This is a surprisingly common refrain from parents of young female athletes, particularly soccer and basketball players. Are these girls really more likely than boys to tear their ACL? It turns out the answer is yes. The two obvious follow-up questions are: 1) Why? 2) Is there anything we can do about it?
The ACL or anterior cruciate ligament is a band of tissue that connects the femur (thigh bone) to the tibia (shin bone). When the ACL is torn, it is unable to heal on its own, leaving the knee unstable. If left untreated, many athletes will have knee problems right away. Many others will develop problems over time.
A tear of the ACL used to be a career ending injury for an athlete, but surgical advances have made return to sports following this injury routine. The recovery and return to sports typically takes about six months. Studies show, however, that the length of time it takes to recover from surgery has significant variability, and many athletes do not quite reach the same high level of performance as their pre-injury status. The rate of subsequent knee problems is higher in athletes who have had this injury, often related to other structures in the knee that were damaged. ACL reconstruction may:
- Prevent new injuries
- Prevent or delay progression of further problems
Since the early 1970s when Title IX was enacted to ensure that girls have equal opportunities in sports, it has become common for girls to grow up playing sports year round. In sports that are played by both sexes, such as soccer and basketball, the injury rate for girls appears to be around five times higher. This is particularly alarming for an injury that can lead to permanent problems.
A great deal of research has explored the reason for the difference, but no clear answer has been identified. However, some encouraging progress has been made on the issue of prevention. Recent studies suggest that specific exercises that address issues such as foot and knee position while running and landing can produce dramatic and reproducible decreases in the incidence of ACL tears in young girls. These prevention programs, often referred to as “Jump Training” are provided by physical therapists who work with athletes.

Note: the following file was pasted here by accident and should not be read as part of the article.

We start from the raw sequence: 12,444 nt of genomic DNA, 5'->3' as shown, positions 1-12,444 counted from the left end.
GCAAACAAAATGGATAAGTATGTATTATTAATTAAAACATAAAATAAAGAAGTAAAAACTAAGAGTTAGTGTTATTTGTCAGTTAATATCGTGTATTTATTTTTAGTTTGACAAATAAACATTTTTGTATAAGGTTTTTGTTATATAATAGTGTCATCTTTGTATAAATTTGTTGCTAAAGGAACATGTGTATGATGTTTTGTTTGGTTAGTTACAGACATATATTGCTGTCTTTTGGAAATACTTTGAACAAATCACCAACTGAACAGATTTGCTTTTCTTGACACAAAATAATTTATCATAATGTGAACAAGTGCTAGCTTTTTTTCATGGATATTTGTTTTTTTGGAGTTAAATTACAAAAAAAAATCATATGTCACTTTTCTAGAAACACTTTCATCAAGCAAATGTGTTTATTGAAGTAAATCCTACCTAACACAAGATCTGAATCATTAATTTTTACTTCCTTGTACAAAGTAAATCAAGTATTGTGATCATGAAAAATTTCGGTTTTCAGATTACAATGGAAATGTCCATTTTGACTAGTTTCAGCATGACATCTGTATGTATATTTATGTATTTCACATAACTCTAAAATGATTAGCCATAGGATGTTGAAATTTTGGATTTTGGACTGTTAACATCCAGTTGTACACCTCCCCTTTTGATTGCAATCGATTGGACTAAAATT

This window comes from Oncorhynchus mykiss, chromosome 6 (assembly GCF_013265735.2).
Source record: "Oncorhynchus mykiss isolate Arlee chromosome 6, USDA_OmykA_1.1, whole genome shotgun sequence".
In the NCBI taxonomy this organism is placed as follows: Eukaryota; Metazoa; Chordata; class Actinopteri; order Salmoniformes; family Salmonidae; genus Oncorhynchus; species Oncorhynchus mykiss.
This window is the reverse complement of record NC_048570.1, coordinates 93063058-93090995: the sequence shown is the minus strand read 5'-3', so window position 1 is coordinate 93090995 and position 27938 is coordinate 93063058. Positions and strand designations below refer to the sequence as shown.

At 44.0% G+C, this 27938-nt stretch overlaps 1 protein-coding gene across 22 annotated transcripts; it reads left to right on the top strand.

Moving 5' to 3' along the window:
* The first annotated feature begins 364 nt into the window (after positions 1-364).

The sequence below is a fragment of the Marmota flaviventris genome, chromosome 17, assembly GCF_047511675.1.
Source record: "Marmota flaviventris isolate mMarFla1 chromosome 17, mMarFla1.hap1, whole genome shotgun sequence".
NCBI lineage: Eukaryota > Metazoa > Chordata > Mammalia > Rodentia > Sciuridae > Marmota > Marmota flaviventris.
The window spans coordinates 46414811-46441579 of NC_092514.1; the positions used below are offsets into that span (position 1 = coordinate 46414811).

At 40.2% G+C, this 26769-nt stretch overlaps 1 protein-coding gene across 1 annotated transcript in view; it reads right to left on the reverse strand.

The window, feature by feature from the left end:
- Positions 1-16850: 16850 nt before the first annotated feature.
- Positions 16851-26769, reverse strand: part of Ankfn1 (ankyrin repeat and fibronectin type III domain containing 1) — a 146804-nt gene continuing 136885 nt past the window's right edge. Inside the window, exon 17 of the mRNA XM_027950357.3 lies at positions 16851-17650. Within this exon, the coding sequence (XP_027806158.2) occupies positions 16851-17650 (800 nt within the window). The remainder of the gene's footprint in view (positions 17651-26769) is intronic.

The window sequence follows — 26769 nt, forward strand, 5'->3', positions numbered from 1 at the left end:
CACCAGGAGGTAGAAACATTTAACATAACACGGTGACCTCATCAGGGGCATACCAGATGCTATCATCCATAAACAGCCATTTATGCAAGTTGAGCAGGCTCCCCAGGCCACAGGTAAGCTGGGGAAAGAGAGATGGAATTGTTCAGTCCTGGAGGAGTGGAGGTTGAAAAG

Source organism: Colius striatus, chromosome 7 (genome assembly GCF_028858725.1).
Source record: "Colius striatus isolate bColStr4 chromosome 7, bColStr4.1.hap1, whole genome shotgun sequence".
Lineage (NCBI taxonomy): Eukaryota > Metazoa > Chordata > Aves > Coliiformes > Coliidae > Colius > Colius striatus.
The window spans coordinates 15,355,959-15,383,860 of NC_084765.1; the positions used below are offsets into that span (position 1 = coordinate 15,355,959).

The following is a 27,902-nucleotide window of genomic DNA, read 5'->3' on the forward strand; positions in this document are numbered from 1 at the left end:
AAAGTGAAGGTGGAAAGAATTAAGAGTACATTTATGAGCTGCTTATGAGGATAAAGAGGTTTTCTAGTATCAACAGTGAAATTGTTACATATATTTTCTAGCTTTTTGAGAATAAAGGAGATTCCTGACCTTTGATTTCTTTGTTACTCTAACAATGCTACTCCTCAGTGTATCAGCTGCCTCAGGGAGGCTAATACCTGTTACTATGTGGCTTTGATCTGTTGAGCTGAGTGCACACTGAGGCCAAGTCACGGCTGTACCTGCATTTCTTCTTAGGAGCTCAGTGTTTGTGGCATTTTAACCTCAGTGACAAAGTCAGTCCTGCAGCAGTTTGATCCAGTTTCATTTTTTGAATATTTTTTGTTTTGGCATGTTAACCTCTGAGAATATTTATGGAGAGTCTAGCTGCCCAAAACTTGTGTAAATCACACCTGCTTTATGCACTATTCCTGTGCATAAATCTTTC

“Studies have clearly shown that abnormal movement patterns correlate with an increased rate of injury. ACL prevention training has been shown to be effective at decreasing the incidence of ACL tears.”
Orthopaedic Surgeons can take pride in the great advances in ACL treatment over the past 30 years. It has become common to see a college or high school athlete participating at a high level despite having had an ACL reconstruction in both knees, sometimes even more than once. However, as more time passes, we see that some of these athletes are developing pain and early arthritis. It is important not only to help an athlete return to sports, but also to inform them fully about the risks involved. In some cases, we may be serving our patients’ long term interests best by having them modify the demands they place on their knees.
I am always proud to see one of my patients return to sports. However, I am also proud when a young woman makes the decision to protect the long term health of her knee by deciding to focus on other interests that will allow her to play soccer in the backyard with her own daughter in 10 or 15 years.
If your daughter has torn her ACL, you will have a lot of difficult decisions to make. When should the surgery be done? What should I expect during the recovery? There is a lot of information available from friends and family as well as the internet, but not all of it is accurate or applicable to your daughter’s injury. It is important to work with a surgeon who is experienced in knee surgery and ACL reconstruction. Experienced surgeons can answer your questions, help you make the right decisions, and can give your athlete the best chance to return to an active life with a healthy knee.